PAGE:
I’m not sure I’ve ever framed myself as a “quiet professional”, as that phrase seems to be connected to the military special operations community. But your question got me thinking. In a career spanning beyond 20 years, I’ve worked with some amazing people and a few duds. Over time, as my maturity level and my professional responsibilities grew, my thoughts about the job began to distill down. My intent is to emulate the behaviors of the great ones and avoid the pitfalls of the losers. Below you will find my thoughts on how to do so, I hope someone may find them useful.
The longer I do the job, the simpler it becomes. The list of things I care about has become rather small but my commitment to that list has grown. In the end, I really only care about the things that are directly related to how we take care of the people who count on us and how we take care of each other. The other things, like uniforms, reports, etc. matter in the sense that they must be done to maintain the organization, but I’m not going to get worked up about them or let them become my focus.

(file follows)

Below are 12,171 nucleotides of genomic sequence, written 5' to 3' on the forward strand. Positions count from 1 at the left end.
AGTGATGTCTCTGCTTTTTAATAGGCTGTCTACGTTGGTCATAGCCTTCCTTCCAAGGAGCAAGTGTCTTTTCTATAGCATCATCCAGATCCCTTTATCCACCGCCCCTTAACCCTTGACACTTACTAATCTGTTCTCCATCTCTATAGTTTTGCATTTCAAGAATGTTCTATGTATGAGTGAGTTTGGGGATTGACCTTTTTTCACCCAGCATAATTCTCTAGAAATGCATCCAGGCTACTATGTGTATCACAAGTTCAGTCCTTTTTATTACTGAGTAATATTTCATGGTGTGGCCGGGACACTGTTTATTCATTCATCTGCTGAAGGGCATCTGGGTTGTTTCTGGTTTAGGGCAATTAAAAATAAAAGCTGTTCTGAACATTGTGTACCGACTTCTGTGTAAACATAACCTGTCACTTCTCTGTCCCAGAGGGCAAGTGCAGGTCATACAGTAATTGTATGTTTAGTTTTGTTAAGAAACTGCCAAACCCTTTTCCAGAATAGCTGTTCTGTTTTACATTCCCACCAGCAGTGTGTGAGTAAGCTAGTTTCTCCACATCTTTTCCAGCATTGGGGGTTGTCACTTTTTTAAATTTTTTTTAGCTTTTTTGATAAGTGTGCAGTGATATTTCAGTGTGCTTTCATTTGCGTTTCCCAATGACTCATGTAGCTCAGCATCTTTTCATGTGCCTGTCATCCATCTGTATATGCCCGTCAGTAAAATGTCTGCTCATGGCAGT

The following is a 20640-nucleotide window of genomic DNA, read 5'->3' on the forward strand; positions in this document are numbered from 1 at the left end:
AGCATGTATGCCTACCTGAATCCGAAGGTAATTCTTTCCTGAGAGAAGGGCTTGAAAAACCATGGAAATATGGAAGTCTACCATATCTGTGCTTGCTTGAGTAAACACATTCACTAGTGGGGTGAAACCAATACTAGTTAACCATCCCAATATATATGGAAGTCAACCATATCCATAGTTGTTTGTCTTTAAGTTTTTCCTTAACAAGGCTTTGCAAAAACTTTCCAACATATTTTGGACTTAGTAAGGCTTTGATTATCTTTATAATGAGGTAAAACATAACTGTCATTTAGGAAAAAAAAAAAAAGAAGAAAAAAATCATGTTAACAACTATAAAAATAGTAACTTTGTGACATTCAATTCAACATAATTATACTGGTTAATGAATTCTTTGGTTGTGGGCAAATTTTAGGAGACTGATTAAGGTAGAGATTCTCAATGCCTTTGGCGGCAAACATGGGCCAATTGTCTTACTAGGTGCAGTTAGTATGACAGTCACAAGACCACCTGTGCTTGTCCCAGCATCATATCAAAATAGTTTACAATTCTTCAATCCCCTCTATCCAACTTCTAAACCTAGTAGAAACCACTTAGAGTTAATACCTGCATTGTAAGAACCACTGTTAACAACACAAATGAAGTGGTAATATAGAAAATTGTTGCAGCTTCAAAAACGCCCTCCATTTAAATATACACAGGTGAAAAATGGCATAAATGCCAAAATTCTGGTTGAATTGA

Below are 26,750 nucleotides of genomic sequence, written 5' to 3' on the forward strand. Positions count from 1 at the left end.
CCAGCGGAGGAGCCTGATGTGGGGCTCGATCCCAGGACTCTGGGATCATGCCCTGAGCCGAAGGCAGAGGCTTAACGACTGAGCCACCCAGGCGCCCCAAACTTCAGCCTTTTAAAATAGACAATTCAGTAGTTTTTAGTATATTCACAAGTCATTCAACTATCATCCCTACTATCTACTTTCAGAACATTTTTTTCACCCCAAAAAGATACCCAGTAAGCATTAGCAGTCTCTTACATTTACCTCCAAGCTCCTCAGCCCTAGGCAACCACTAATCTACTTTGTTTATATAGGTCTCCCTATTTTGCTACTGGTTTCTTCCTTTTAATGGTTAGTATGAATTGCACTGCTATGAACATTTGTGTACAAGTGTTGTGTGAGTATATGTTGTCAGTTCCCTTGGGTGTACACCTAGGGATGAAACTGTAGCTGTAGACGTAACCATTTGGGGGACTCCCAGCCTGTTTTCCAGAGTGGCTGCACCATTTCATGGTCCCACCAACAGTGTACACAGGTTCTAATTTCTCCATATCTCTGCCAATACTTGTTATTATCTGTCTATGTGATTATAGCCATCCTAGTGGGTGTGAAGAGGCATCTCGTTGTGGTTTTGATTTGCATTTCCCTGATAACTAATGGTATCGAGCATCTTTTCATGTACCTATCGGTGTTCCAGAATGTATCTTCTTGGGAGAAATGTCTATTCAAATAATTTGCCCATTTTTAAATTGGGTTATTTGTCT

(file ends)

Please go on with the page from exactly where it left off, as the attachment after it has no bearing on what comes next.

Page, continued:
So how do we take care of the citizens who need us and the brothers and sisters who do it in an environment that is unpredictable? We identify that which we can control and we control the hell out of it! My list of controllable factors is as follows:
-Communicate early, communicate often. Never assume that people know what you are seeing, thinking, feeling, etc. Start every shift with communication regarding the plans for the day. Ask if anyone has issues or needs that might impact operations or simply make them happier or more motivated. Communicate your expectations and or needs repeatedly. Remind everyone of standing orders and give clear direction/feedback on every operational situation. Treat those you serve with the same consideration. Don’t assume that they are ignorant, yet don’t assume they understand what you are doing either. Be direct and honest in all communication. Listen carefully. Encourage the same from everyone. Repeat constantly.